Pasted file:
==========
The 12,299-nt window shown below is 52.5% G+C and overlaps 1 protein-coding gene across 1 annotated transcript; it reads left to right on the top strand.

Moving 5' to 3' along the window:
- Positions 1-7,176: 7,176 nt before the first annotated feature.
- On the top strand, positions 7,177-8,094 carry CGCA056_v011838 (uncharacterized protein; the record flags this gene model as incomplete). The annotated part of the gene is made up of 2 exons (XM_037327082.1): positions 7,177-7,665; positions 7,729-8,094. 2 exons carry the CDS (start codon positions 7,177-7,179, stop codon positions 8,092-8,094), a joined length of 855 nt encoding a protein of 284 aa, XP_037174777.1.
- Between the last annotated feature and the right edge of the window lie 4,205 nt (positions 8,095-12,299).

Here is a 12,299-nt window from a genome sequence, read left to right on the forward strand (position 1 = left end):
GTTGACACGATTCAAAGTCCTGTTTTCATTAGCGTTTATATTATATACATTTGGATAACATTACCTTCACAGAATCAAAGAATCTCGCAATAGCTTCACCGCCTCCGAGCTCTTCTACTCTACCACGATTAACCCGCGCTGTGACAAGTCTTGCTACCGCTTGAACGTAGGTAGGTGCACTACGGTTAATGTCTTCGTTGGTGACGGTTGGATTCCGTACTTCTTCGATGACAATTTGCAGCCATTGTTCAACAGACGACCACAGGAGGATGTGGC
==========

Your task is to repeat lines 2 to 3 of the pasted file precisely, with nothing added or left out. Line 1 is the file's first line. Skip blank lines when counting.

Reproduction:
Moving 5' to 3' along the window:
- Positions 1-7,176: 7,176 nt before the first annotated feature.